The City Council vote Aug. 25 to put the mill-levy increase on the ballot was 8-1. The only opponent was Darryl Glenn, who was irked that city finance officials had not analyzed the specific impact that higher property taxes could have on city businesses.
       The increase plan was crafted by Council member Jan Martin, a Westside resident, in response to City Manager Penny Culbreth-Graft's revelation this month of an expected shortfall of $25.4 million in 2010, following on the heels of $40 million in cuts over the previous 18 months. Martin's plan would raise taxes 6 mills initially (for 2009, collected in 2010), and tack on another mill each year through 2013, with the levy remaining at that level (14,279 - a total of 10 mills above what it is now) after that.
       Martin also gained council support for her proposal to eliminate the city's business personal property tax, in hopes of offsetting negative commercial impacts from the mill-levy hike. Allowed to expire would be a .665 mill levy that is scheduled to sunset after this year.
       The expectation is that the levy would bring in an additional $27.6 million for 2010, which would allow roughly the status quo (this year's budget). Cuts this year affecting the Westside had included reduced park watering, closed park restrooms and a shorter Rock Ledge summer season.
       With the increasing levy through 2013, new revenue to the city would increase each year, reaching $46 million by the last year, the ballot resolution states.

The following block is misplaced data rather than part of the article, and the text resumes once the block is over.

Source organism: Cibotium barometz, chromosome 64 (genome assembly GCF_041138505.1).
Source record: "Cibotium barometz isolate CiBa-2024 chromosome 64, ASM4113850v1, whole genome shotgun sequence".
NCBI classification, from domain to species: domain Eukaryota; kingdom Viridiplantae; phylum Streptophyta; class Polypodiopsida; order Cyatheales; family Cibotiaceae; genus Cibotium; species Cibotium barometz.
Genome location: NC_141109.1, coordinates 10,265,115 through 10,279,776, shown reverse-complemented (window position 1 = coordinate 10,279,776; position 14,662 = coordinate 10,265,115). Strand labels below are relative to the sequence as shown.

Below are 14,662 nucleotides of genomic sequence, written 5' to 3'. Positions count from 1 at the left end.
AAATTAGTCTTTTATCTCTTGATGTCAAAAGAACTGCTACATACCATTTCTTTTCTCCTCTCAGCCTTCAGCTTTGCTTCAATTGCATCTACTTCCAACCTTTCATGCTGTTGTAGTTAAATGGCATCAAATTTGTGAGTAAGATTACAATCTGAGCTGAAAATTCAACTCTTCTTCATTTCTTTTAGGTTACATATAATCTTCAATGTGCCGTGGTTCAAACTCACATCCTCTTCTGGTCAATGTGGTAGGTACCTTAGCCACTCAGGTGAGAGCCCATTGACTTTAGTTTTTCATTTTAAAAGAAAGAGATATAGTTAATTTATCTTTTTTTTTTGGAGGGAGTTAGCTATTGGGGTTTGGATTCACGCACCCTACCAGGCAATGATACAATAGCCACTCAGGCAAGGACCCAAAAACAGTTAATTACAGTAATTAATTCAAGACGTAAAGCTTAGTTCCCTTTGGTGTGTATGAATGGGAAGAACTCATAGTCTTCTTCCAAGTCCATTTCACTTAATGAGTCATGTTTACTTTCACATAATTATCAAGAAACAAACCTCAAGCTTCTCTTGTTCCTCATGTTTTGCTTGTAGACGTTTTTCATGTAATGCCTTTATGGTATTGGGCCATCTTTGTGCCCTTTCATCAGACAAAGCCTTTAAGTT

Martin described her plan as “very reasonable. It's not a fix-all , but it does stop the bleeding for 2010… All departments will be impacted if we don't pass it.”
       Bruce made his comments to council at the meeting, alleging that the mill-levy increase would amount to a 284 percent increase. Occurring during a “severe recession,” that would “kill the economy,” he said.
       With apparent sarcasm, he suggested that instead of pushing their mill-levy hike, council members should work to stop an initiative he is seeking to get on the ballot, which would include the end of the city's Stormwater Enterprise.
       Returning the sarcasm after Bruce finished talking, Council member Scott Hente commented, “I find myself in the strange position of agreeing with Doug Bruce. We should work to defeat his initiative.”
       Council member Jerry Heimlicher added the point that council would be remiss if it did not offer an option to the public other than simply implementing the cuts proposed by the city manager. “We're not raising taxes,” he said. “We're giving an option. You, the public, will decide.”
       City officials' belief is that because of the “ratchet-down” effect of Bruce's Taxpayer Bill of Rights (TABOR) law, passed in 1992, the Colorado Springs mill levy is unrealistically low. According to a memo from the City Manager's Office, the 4.279 mill levy “is more than 30 percent below the 1990 mill levy.”
       Among 10 major cities along the Front Range, Colorado Springs has the lowest property tax rate and is the second-lowest in terms of combined property and sales tax rates, a city financial bar chart shows.
       And, because of a mediocre local economy, inflation-adjusted sales tax earnings have dropped about 20 percent since 1999, according to another bar chart.

Westside Pioneer article